Jenny Shipley Speech - "Parents Know Best"

Published: Tue 16 Nov 1999 07:50 AM
Embargoed until delivery: 7.45am
May be subject to significant change at delivery
Breakfast address to
Southern Cross Hotel, Dunedin
7.45am, Tuesday 16 November 1999
This is an education city. It has a rapidly expanding range of education providers for New Zealand and international students.
You are leaders and so is National, in the education sector.
National believes in high standards. High standards being set for teachers and pupils, and high standards being reached by New Zealand children.
We have one of the best education systems in the world. Our principals lead our schools with a great determination to do the best for their pupils.
Teachers are doing a great job for our children. Most primary and secondary teachers do incredibly well from the early years getting our children ready to learn, right through to the end of school and the step to tertiary education, training or work.
But our system is not serving all of our children well. We are still not strong enough in the basics. Some children move into intermediate level without adequate reading, writing and maths skills.
We could do a lot better. And we must.
That’s why we’ve put a strategy in place to make sure every New Zealand child can read write and do maths by age nine. We want to reach this goal by 2005?
When they send their children off to school, too many parents lose their say. They are kept in the dark. They have no way of knowing how their child is measuring up compared to others.
It doesn't make any sense.
Schools have a duty to ensure parents know how their children are doing right from the start.
We must help teachers lift our standards of achievement in the primary years.
It makes sense.
If children aren’t measuring up, parents and teachers can sit down and work out what to do.
National supports national testing of primary school children. We believe parents have a right to know how well their children are doing relative to others in their age group throughout New Zealand.
National testing will show children, parents, teachers and principals where the problems are. It makes sense.
We know there are gaps in the system, but rather than wring our hands and let the teacher unions dictate, we are doing something about it.
National testing will flush out the strugglers, so we can give them more help. More importantly, all parents will know how their children are really doing.
From next year, we will start a pilot of testing pupils age nine and 11.
Until now, the teacher unions have kept parents in the dark by blocking any moves that put the spotlight on teacher standards. Helen Clark supports the unions.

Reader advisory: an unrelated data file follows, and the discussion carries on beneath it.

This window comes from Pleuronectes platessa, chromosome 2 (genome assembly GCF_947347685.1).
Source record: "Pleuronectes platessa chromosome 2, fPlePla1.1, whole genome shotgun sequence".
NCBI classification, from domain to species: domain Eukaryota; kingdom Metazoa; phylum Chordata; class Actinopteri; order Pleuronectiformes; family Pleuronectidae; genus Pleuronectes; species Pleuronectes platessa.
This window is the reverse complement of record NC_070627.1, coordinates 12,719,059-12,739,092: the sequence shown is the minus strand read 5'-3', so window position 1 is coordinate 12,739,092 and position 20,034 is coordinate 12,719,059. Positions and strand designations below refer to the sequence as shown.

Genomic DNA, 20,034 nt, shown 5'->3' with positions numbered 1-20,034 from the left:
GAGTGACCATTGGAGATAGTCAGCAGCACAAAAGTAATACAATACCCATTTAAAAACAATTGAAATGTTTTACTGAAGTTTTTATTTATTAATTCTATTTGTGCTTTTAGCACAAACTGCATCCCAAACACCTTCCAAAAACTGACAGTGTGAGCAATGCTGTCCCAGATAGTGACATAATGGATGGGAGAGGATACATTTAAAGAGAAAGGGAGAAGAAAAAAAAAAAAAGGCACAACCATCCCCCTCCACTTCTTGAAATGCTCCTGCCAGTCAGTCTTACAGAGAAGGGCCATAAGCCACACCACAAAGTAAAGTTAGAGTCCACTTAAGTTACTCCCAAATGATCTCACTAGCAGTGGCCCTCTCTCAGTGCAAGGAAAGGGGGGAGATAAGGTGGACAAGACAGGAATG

National will not tolerate the teacher unions agenda of centralised state control at the expense of children's education and parents' rights any longer.
National testing will give New Zealand parents a true measure of how the school system is working for their children..
New Zealand has great teachers and great schools, but that's no reason to rest on our laurels. We are determined to strive to improve schooling and the education our children graduate with.
National stands for national assessment, Labour stands against it.
Labour thinks parents are irrelevant. Labour would rather support their mates in the union who are only interested in keeping control and hiding mediocre teachers.
The choice is clear. National believes parents and principals are the best ones to make decisions about our children's education. Helen Clark and Labour think they and the unions know what's best for children.
The ERO is the guardian of standards in our schools. Its reports give parents and pupils confidence in the education system.
National is determined to see that the Office remains independent.
Parents deserve to have a strong, reliable, independent assessment of how their school measures up.
Right now, the ERO acts as an auditor of schools and government policy. While their assessments are not always positive towards government, we believe the ERO’s independence is paramount because it serves the interests of children and their parents.
Again the choice is clear: National supports an independent ERO. Labour would scrap it. Labour's priority is to protect their union mates – not protect the rights of children and parents.
The ERO helps keep our schooling up to scratch. It has helped expose some major problems in some schools. Without the ERO, we'd have parents believing those schools were great. The trouble is, when their child leaves school, it's too late to turn back the clock and start again.
A child only gets one shot at getting the basics right. We believe in continual checks on schools and policy to make sure every one is up to scratch. Parents have a right to that assurance. A strong and independent ERO is their watchdog.
Just two years ago, the role of ERO was again reviewed and its independence found to be crucial in keeping our schools up to scratch. Margaret Austin, a former Labour Cabinet Minister, conducted the review and said that the independent role must be maintained.
Even Winston Peters understands the importance of independence. His party was a staunch critic of ERO, but after this review even Winston understood.
Labour wants to take New Zealand back to the old system. Back then, problems with teachers and principals were often hidden within an unaccountable bureaucracy. Parents were kept in the dark. No rights and no watchdog to keep the education system honest.
This approach hid the problems from parents, and jeopardised the schooling of their children, and Labour would bring it all back.
Helen Clark and her cronies want to talk, stall and consult while children's education suffers.
National is determined to keep the ERO independent and guarding the standards of education. Parents deserve to have a watchdog they can trust.